I think it’s fair to say that The Daily Show has fairly well entered the cultural zeitgeist. For some reason, ever since John Stewart took over the reigns in 1999, it’s continued to rise in both its quality and notoriety. Especially leading up the the 2004 presidential election, The Daily Show was often cited as the only source of television that didn’t pander to sensationalism or corporate sponsors.
The Daily Show and Philosophy is a collection of essays, edited by Jason Holt, that seek basically to explain The Daily’s Show place in the zeitgeist, its importance as a check of the media, and the various and sundry reason why its format works and the other news shows’ don’t. It’s fitted into a very loose wrapper that ostensibly looks at the show in relation to philosophy, although I’m skeptical that this is a reliable framework. At its most relevant, the essays might compare Jon Stewart to Socrates, or discuss cynicism in the ancient Greek tradition, but mostly it’s run-of-the-mill essays about politics or metafiction or what-have-you.
Honestly, it’s a mixed bag; I was immediately depressed when the first section of essays read like mediocre essays from Philosophy 101. The pedantic, forced nature of some of these pieces is painful to read. Add to this the fact that The Daily Show‘s importance is not news anymore: it’s already been commented on (for better or worse) by every jealous mainstream journalist and every pseudonymous blogger from here to Timbuktu, and reading it in Intro-Body-Conclusion doesn’t do much to make it any more interesting or relevant. Also, it seems like most of the essays in a particular section all invoke the same instances: the 2004 Crossfire episode, for instance, is mentioned more times than it ever was when it happened, for god’s sake.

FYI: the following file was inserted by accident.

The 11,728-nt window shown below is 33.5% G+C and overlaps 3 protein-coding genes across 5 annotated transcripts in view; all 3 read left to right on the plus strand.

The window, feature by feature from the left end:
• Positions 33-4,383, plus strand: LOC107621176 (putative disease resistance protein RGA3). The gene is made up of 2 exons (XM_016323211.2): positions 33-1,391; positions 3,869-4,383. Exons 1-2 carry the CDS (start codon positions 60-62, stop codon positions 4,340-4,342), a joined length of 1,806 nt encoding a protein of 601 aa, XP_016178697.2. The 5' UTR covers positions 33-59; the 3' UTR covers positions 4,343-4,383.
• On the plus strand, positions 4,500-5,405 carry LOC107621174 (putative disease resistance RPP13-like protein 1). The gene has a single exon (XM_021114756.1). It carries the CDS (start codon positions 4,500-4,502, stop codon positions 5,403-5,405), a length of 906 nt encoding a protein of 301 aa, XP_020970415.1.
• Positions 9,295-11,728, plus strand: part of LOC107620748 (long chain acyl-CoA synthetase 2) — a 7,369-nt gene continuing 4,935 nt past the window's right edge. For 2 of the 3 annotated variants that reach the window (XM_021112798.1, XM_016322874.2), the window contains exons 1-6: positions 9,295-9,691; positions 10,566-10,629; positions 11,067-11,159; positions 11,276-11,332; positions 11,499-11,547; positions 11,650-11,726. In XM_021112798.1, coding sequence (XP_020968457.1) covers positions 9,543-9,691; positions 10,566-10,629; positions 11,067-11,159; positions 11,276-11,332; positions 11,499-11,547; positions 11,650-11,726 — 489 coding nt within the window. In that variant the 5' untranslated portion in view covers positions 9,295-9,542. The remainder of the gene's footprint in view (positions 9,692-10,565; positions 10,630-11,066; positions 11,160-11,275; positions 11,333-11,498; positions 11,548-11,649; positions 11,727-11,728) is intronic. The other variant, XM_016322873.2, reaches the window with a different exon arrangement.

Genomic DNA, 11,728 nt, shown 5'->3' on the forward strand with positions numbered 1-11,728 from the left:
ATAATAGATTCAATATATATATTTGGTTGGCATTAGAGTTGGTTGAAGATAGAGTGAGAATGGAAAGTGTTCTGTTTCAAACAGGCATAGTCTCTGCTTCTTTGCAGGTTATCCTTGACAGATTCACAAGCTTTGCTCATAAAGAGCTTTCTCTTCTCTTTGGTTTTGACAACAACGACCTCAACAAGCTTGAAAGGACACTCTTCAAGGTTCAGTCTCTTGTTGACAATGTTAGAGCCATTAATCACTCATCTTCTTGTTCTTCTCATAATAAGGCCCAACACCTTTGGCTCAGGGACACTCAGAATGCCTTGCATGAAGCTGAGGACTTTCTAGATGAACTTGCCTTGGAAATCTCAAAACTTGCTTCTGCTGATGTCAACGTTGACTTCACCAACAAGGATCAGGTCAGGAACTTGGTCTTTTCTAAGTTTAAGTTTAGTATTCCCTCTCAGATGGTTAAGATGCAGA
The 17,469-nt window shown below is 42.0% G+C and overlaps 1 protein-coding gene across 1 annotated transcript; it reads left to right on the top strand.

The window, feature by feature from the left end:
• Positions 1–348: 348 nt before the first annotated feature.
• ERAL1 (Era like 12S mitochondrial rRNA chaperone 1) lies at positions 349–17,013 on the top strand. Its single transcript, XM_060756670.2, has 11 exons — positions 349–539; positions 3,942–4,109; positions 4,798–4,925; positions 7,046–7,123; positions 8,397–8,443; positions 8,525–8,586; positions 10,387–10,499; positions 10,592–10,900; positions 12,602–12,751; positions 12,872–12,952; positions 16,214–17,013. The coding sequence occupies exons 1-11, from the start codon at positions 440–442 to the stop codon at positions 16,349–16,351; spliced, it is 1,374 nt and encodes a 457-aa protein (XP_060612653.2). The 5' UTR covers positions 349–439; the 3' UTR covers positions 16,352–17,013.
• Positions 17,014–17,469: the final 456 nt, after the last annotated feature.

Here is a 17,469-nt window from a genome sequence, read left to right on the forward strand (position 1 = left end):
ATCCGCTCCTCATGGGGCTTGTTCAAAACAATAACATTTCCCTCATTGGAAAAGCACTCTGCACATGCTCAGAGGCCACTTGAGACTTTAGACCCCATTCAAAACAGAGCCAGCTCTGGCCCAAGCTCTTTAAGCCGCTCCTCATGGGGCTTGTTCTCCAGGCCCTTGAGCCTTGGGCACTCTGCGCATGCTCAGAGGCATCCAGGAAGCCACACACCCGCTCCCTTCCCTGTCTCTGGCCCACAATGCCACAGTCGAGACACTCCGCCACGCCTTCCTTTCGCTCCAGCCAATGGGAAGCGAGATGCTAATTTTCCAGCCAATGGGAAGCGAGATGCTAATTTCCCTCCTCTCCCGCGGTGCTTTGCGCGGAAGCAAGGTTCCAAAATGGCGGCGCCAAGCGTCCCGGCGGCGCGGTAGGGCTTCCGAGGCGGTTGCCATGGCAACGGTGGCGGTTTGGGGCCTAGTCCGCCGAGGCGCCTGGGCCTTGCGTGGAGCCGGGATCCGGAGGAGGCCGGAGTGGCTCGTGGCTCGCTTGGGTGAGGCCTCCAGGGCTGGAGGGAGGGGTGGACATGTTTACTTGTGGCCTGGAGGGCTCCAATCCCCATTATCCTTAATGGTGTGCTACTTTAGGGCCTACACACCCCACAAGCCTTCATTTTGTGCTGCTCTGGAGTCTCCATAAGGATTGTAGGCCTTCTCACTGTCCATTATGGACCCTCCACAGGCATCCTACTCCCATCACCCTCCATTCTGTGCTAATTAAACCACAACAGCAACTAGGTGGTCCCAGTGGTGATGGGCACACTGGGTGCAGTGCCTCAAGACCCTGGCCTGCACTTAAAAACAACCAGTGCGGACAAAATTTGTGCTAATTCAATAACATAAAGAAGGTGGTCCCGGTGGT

I sound harsh here: really, I agree with most of the works here, however redundant they may be. You can hardly blame these writers for trying their best to legitimatize a comedy show as one of the most important cultural/political features of the recent decade. But who are they convincing? Part of the nature of The Daily Show is that its audience is people who are already more culturally intelligent than their counterparts, and already know that it’s a smart show.
It’s not all bad, though: there were some ideas broached that were genuinely new and interesting to me—or at least seemed new and interesting in the way they were broached. One, for instance, was The Daily Show as The Fifth Estate; that is, an institution that checks the Media, which is supposed to check the Government (but doesn’t).
Another essay actually went on for pages and pages about the semantic differences being “lies” and “bullshit” and the political ramifications therein—I bullshit you not. Does that have any place in a book ostensibly about the philosophical nature of The Daily Show? Perhaps not. But then, I’m not sure this book ever had any business being written in the first place. Honestly, it’s a blog post. Or at least it should have been— or was. There’s probably no idea here that I haven’t read (or couldn’t find) on the internet in the last 5 or 6 years.